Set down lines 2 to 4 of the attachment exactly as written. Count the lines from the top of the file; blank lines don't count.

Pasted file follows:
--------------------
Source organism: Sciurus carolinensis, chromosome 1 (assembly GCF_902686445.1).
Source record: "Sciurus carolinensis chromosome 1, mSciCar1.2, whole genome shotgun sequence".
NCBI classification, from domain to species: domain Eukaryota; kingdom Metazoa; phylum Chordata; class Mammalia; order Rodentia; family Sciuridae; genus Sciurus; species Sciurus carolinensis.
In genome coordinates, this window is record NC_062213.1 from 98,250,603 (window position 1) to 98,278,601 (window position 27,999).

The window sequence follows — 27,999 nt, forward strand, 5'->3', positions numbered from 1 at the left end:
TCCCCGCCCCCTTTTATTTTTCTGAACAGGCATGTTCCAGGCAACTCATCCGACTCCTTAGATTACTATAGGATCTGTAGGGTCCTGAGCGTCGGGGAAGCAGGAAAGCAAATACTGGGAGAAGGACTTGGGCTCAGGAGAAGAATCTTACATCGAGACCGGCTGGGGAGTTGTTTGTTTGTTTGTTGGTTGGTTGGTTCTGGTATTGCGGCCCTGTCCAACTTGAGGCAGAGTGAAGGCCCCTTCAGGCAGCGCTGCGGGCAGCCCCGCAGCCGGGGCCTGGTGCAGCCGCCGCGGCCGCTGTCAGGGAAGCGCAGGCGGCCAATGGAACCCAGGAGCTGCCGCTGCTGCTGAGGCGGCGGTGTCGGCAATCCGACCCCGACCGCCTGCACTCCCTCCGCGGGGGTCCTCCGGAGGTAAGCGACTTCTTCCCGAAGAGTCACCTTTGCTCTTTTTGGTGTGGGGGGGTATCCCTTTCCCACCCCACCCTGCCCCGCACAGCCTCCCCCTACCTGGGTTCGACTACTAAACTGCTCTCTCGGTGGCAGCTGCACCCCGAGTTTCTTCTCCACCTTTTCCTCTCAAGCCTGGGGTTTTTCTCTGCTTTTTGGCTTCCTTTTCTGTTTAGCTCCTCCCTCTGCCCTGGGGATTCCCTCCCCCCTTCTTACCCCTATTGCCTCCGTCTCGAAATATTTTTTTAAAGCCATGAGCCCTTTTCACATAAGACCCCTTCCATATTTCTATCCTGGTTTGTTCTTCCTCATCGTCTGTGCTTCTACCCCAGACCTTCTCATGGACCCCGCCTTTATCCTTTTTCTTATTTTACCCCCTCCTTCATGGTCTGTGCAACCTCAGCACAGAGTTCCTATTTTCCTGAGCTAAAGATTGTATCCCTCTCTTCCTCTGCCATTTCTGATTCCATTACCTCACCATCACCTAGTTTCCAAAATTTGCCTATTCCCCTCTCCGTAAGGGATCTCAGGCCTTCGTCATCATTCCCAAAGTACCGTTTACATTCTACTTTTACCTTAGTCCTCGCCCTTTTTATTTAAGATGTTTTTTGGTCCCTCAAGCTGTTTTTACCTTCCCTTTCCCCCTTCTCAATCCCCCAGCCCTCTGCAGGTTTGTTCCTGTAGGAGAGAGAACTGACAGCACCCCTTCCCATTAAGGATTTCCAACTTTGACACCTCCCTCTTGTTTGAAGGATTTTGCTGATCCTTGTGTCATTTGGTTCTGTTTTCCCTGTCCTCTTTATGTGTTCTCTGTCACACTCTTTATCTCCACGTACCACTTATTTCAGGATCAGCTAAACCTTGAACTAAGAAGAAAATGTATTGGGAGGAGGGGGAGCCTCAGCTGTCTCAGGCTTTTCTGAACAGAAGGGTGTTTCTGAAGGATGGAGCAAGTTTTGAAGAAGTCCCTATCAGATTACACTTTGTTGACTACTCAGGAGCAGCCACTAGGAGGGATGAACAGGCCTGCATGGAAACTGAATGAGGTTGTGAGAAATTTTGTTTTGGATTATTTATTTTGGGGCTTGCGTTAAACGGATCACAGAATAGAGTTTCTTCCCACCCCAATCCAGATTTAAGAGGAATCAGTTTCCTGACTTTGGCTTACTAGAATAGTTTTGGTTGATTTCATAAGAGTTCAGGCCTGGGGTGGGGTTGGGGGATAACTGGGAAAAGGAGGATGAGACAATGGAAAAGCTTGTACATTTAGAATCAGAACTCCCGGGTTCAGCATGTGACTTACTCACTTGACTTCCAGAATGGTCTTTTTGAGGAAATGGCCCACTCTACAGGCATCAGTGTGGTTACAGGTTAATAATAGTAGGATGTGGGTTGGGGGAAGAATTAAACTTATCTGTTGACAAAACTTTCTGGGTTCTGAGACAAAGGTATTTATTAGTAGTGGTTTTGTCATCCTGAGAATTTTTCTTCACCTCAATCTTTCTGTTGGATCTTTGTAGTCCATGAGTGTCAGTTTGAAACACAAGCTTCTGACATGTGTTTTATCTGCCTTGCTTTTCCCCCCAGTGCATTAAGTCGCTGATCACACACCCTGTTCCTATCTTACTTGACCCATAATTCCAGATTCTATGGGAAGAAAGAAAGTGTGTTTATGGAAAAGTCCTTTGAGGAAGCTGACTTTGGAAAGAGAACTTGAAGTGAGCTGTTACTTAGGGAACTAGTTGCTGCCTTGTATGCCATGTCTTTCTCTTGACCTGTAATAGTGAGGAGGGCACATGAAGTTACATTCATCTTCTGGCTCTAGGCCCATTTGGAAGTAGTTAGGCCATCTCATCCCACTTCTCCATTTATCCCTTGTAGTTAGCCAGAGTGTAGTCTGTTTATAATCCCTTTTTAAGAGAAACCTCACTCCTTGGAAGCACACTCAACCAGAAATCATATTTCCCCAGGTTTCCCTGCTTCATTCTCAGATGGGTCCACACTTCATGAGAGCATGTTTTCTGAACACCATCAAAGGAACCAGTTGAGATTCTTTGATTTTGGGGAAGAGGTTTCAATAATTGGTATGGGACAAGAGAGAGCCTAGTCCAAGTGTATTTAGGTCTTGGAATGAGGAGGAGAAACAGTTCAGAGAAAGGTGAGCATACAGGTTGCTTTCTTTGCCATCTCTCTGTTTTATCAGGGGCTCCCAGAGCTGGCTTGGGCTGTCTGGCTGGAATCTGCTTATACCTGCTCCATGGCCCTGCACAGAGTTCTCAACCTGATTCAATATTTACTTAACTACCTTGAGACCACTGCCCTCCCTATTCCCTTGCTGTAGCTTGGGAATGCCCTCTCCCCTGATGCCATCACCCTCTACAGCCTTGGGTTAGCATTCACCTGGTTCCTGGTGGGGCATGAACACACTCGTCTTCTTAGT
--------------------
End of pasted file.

Source record: "Sciurus carolinensis chromosome 1, mSciCar1.2, whole genome shotgun sequence".
NCBI classification, from domain to species: domain Eukaryota; kingdom Metazoa; phylum Chordata; class Mammalia; order Rodentia; family Sciuridae; genus Sciurus; species Sciurus carolinensis.
In genome coordinates, this window is record NC_062213.1 from 98,250,603 (window position 1) to 98,278,601 (window position 27,999).